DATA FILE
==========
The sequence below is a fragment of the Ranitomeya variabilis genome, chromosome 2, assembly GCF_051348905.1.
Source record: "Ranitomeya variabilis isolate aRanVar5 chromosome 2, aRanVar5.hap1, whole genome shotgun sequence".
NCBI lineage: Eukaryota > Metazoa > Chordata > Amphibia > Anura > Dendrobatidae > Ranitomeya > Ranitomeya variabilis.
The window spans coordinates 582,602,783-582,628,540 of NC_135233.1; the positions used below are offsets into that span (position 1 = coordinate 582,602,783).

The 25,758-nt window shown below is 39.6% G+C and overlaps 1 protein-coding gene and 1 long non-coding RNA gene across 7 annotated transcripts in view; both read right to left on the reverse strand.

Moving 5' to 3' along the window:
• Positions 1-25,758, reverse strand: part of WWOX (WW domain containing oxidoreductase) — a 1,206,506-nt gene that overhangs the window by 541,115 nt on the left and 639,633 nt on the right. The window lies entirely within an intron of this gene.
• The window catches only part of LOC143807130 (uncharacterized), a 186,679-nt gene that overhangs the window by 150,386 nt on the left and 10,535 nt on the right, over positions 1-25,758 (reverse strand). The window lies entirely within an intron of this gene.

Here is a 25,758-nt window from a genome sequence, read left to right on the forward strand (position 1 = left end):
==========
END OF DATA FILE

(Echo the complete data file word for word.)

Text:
The sequence below is a fragment of the Ranitomeya variabilis genome, chromosome 2, assembly GCF_051348905.1.
Source record: "Ranitomeya variabilis isolate aRanVar5 chromosome 2, aRanVar5.hap1, whole genome shotgun sequence".
NCBI lineage: Eukaryota > Metazoa > Chordata > Amphibia > Anura > Dendrobatidae > Ranitomeya > Ranitomeya variabilis.
The window spans coordinates 582,602,783-582,628,540 of NC_135233.1; the positions used below are offsets into that span (position 1 = coordinate 582,602,783).

The 25,758-nt window shown below is 39.6% G+C and overlaps 1 protein-coding gene and 1 long non-coding RNA gene across 7 annotated transcripts in view; both read right to left on the reverse strand.

Moving 5' to 3' along the window:
• Positions 1-25,758, reverse strand: part of WWOX (WW domain containing oxidoreductase) — a 1,206,506-nt gene that overhangs the window by 541,115 nt on the left and 639,633 nt on the right. The window lies entirely within an intron of this gene.
• The window catches only part of LOC143807130 (uncharacterized), a 186,679-nt gene that overhangs the window by 150,386 nt on the left and 10,535 nt on the right, over positions 1-25,758 (reverse strand). The window lies entirely within an intron of this gene.

Here is a 25,758-nt window from a genome sequence, read left to right on the forward strand (position 1 = left end):